A Sheffield man whose life was saved after he collapsed at a leisure centre with a cardiac arrest has dedicated his life to helping other people with heart conditions.
Mike Higginbotham, aged 63, from Firth Park, was midway through a workout at Hillsborough Leisure Centre in 2015 when he fell to the floor in agony.
He was saved by duty manager John Taylor, who performed CPR as other members of staff called an ambulance and used a recently-installed defibrillator to re-start Mike’s heart.
Upon arrival at the Northern General Hospital, he was diagnosed with a previously overlooked condition - a serious heart valve disease called aortic stenosis - which meant that one of his heart valves had become too stiff to let blood flow normally.
Mike has now returned to the scene of the ordeal to speak about his experience on camera as part of a new documentary film for Heart Valve Voice, the UK’s dedicated heart valve disease charity.
He said: “I’m so glad there were people there who knew what to do in a crisis.
“I don’t remember much - I was out with the fairies but when I came round later, I realised how lucky I’d been. If it wasn’t for John and the team, I wouldn’t be here today.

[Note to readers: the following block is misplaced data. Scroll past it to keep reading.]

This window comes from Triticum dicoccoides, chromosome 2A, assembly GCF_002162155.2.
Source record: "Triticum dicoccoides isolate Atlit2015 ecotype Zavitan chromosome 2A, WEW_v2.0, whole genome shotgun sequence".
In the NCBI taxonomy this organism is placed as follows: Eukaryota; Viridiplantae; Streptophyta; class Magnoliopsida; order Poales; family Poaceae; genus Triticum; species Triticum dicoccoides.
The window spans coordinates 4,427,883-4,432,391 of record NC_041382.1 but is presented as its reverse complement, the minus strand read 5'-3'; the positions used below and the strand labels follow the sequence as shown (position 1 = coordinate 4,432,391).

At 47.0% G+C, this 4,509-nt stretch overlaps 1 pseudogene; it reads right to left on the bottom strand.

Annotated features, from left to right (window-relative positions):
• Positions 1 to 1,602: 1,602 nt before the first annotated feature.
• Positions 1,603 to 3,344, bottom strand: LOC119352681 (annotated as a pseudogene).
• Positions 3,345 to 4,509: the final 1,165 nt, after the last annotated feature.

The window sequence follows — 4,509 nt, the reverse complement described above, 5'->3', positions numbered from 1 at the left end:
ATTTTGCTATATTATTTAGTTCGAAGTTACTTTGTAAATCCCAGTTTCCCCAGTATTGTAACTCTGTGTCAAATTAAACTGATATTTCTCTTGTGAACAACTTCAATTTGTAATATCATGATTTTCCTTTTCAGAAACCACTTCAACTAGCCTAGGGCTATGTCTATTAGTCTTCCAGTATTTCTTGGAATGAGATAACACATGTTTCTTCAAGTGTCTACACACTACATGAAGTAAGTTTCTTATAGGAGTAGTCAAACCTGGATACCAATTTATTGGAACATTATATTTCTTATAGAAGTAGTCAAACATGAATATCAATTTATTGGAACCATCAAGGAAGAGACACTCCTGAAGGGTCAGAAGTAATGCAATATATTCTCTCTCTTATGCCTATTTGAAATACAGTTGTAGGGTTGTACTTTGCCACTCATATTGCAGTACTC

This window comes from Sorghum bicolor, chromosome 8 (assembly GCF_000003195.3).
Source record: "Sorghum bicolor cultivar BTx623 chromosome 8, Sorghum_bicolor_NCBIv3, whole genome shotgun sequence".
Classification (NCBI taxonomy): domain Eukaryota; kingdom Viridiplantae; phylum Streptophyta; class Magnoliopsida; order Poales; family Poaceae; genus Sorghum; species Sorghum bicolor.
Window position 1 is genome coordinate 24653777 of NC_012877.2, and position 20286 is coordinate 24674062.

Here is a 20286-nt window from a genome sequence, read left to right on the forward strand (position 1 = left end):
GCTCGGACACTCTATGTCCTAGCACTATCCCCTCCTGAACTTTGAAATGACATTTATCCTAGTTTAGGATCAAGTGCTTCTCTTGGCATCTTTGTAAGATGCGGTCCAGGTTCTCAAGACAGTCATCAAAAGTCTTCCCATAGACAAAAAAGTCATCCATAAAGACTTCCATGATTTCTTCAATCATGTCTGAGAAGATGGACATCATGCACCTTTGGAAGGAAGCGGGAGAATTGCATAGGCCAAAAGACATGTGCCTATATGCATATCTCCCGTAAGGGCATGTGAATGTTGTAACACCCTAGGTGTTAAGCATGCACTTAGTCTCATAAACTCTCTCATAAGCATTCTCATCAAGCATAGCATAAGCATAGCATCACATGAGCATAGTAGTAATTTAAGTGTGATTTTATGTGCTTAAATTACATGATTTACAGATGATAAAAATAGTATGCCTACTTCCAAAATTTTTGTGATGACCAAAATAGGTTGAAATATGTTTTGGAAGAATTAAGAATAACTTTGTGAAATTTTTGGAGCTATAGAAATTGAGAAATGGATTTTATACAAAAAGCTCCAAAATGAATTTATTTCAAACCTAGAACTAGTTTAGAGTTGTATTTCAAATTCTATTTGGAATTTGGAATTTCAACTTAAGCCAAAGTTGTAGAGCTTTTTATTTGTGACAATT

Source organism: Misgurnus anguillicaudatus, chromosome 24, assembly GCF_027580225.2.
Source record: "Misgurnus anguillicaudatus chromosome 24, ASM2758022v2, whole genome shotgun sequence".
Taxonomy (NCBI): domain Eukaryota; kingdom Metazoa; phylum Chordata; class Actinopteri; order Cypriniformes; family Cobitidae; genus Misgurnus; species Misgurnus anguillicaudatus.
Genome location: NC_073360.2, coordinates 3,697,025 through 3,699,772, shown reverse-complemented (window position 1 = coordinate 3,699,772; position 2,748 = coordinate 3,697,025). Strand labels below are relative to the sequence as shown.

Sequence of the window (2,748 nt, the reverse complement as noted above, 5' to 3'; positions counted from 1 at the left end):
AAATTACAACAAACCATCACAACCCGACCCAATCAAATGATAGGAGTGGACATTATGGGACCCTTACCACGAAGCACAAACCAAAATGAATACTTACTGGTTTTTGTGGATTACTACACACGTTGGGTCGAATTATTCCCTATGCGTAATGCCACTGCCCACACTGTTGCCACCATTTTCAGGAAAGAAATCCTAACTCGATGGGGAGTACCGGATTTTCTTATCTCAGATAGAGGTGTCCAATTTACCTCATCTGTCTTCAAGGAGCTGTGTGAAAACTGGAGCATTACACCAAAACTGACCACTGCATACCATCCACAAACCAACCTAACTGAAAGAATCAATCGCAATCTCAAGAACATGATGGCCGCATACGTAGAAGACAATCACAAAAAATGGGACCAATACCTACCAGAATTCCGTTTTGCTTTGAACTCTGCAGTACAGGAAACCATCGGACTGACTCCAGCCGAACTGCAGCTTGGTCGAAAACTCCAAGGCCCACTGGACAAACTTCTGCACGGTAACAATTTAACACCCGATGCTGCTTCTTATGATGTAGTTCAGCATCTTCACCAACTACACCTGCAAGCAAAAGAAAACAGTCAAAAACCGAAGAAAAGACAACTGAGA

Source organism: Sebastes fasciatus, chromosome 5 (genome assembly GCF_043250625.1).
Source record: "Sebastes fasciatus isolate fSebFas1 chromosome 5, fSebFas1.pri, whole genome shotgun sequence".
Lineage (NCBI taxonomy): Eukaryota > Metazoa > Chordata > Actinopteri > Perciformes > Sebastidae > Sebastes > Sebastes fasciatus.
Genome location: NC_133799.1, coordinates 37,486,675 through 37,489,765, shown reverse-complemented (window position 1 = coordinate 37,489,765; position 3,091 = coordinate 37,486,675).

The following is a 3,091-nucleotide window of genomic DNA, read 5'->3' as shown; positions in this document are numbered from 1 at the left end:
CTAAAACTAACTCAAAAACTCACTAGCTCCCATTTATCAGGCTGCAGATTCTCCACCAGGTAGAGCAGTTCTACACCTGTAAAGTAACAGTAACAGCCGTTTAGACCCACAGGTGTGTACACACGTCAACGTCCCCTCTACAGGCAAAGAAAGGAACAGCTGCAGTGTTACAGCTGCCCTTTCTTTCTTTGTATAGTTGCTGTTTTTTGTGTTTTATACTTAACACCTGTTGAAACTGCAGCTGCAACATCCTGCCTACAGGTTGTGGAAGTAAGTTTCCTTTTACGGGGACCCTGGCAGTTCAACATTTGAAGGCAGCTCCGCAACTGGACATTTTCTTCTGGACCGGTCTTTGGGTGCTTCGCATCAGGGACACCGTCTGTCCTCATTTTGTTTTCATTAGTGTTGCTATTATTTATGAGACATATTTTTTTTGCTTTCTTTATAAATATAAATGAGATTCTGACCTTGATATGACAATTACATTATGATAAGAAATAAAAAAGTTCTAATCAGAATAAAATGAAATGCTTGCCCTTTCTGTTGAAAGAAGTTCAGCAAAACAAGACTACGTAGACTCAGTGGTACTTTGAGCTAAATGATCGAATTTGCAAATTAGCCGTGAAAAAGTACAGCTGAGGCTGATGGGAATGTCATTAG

“I want to help spread the word about how important it is to do CPR, and also to get defibrillators installed in public places.”
Life-saver John Taylor said of the incident: “It was the first time I’d done CPR, and it is a strange experience.
“But you have to get on with it and try.
“I was doing the chest compressions before the defibrillator arrived and I know it made a big difference.”
Following the incident, John trained as a community first responder, has helped save another life by carrying out CPR at the venue, and now works for the ambulance service and has dealt with many similar incidents.
Tim Hicks, general manager at Hillsborough Leisure Centre, said: “This documentary is essential to mark the importance of two things: the role CPR plays in situations like these and the need for defibrillators to be installed at every gym.”